Flow of red blood cells in narrow capillaries

role of membrane tension.

Timothy W Secomb, J. F. Gross

Research output: Contribution to journalArticle

24 Citations (Scopus)

Abstract

A theoretical model is developed to describe blood flow in narrow capillaries, with inside diameters 3 microns to 6 microns. Each red blood cell is assumed to have axisymmetric geometry, and fixed surface area and volume. Cell velocities in the range 1 mm s-1 or higher are assumed, and the stress in the cell membrane is approximated by an isotropic tension. This tension is assumed to fall to zero at the concave trailing end of the cell, except in vessels whose diameter is near the minimum for passage of the cell. In the latter case, a separate analysis is used, in which the cell is effectively rigid and fully distended at each end. Lubrication theory is used to describe the plasma flow in the narrow gap between the cell and the vessel wall. Good agreement is obtained between predicted values of the tube hematocrit and apparent viscosity and published experimental values for these parameters.

Original languageEnglish (US)
Pages (from-to)229-240
Number of pages12
JournalInternational journal of microcirculation, clinical and experimental / sponsored by the European Society for Microcirculation
Volume2
Issue number3
StatePublished - 1983
Externally publishedYes

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Erythrocytes
Membranes
Lubrication
Hematocrit
Viscosity
Cell Wall
Theoretical Models
Cell Membrane

ASJC Scopus subject areas

  • Medicine(all)

Cite this

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title = "Flow of red blood cells in narrow capillaries: role of membrane tension.",
abstract = "A theoretical model is developed to describe blood flow in narrow capillaries, with inside diameters 3 microns to 6 microns. Each red blood cell is assumed to have axisymmetric geometry, and fixed surface area and volume. Cell velocities in the range 1 mm s-1 or higher are assumed, and the stress in the cell membrane is approximated by an isotropic tension. This tension is assumed to fall to zero at the concave trailing end of the cell, except in vessels whose diameter is near the minimum for passage of the cell. In the latter case, a separate analysis is used, in which the cell is effectively rigid and fully distended at each end. Lubrication theory is used to describe the plasma flow in the narrow gap between the cell and the vessel wall. Good agreement is obtained between predicted values of the tube hematocrit and apparent viscosity and published experimental values for these parameters.",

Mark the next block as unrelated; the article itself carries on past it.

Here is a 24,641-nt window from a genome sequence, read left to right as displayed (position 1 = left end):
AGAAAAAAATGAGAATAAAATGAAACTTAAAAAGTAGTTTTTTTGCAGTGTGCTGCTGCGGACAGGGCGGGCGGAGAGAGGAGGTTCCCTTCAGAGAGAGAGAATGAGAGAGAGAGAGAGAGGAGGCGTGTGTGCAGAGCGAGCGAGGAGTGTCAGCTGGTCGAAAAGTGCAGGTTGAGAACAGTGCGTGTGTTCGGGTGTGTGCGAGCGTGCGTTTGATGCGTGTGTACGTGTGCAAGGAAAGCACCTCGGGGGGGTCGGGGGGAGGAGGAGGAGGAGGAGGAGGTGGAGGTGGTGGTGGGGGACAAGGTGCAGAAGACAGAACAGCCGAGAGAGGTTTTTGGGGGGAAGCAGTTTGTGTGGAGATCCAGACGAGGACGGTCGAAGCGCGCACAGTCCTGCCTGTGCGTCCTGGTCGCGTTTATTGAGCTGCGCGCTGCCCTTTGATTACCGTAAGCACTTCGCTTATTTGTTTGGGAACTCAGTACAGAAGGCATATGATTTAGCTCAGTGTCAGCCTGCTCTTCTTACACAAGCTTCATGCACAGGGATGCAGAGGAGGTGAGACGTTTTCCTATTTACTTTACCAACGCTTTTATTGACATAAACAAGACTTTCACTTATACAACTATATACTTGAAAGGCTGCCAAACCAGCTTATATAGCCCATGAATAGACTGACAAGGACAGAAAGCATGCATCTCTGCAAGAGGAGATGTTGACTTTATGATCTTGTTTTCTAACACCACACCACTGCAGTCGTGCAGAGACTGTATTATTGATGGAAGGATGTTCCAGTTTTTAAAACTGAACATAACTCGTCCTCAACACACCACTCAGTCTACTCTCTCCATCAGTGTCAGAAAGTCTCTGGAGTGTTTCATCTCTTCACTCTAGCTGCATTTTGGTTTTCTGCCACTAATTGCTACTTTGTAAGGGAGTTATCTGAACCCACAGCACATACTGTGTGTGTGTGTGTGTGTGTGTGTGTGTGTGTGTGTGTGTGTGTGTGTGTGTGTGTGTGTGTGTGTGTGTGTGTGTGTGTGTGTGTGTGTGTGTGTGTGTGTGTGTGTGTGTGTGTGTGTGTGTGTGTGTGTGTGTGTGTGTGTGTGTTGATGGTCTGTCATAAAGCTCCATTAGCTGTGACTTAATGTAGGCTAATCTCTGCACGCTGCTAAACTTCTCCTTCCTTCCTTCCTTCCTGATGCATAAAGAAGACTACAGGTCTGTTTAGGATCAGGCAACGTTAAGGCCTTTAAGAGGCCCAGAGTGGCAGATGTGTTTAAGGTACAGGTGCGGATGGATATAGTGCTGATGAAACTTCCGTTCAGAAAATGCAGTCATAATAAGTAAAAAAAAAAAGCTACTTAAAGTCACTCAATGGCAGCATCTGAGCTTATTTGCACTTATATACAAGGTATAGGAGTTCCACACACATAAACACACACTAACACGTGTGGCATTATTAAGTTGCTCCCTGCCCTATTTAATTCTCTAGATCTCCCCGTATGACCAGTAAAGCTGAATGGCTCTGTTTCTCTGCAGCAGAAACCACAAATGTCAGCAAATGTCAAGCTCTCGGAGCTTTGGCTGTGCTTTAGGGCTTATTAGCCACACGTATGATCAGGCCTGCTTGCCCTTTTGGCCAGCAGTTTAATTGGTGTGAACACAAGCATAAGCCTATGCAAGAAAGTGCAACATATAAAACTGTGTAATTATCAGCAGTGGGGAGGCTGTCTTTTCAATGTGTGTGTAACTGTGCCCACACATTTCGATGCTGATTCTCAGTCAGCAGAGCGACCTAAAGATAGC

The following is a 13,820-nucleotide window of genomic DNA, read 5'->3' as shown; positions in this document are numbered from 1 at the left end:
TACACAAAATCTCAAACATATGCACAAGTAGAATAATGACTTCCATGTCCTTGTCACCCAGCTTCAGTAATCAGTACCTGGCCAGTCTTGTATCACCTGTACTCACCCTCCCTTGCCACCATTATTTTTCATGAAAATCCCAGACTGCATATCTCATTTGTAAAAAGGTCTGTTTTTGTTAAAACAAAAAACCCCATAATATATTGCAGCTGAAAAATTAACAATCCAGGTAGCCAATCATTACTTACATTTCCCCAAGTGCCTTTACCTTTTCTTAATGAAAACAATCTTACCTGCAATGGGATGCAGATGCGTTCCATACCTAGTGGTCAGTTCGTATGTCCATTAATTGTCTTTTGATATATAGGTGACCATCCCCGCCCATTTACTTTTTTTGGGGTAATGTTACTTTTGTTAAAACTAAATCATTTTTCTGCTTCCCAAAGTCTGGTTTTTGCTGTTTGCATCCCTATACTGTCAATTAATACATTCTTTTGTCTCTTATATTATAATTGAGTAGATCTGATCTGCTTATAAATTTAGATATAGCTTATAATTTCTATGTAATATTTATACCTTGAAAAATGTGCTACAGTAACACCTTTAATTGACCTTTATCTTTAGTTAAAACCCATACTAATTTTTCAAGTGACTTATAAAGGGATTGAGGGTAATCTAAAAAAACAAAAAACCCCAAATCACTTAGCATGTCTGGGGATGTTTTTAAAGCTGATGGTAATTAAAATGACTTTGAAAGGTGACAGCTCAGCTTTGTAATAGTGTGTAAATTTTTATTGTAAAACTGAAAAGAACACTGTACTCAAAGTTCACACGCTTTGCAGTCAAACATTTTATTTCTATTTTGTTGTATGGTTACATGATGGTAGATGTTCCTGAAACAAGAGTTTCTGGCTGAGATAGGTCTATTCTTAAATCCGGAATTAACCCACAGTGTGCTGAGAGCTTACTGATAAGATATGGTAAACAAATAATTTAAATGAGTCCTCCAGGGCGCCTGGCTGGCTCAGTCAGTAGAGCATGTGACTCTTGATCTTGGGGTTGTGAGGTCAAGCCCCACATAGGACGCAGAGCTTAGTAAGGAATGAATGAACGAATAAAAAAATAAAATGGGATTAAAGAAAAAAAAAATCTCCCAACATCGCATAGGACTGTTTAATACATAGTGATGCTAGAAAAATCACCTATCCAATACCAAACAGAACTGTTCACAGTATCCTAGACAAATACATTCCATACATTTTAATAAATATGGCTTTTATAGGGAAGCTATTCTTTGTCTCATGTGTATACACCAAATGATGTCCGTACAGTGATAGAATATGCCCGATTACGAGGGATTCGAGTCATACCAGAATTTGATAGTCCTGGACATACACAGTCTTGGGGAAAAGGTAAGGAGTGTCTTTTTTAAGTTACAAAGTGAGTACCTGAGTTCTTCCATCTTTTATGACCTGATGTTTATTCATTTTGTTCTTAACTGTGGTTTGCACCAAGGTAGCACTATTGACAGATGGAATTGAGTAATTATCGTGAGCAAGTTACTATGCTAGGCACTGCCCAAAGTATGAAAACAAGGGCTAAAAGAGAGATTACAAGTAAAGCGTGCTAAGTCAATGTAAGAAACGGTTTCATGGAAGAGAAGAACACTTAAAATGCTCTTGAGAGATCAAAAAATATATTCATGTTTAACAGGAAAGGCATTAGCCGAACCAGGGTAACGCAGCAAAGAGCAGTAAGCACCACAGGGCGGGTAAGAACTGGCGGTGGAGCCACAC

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AB - A theoretical model is developed to describe blood flow in narrow capillaries, with inside diameters 3 microns to 6 microns. Each red blood cell is assumed to have axisymmetric geometry, and fixed surface area and volume. Cell velocities in the range 1 mm s-1 or higher are assumed, and the stress in the cell membrane is approximated by an isotropic tension. This tension is assumed to fall to zero at the concave trailing end of the cell, except in vessels whose diameter is near the minimum for passage of the cell. In the latter case, a separate analysis is used, in which the cell is effectively rigid and fully distended at each end. Lubrication theory is used to describe the plasma flow in the narrow gap between the cell and the vessel wall. Good agreement is obtained between predicted values of the tube hematocrit and apparent viscosity and published experimental values for these parameters.

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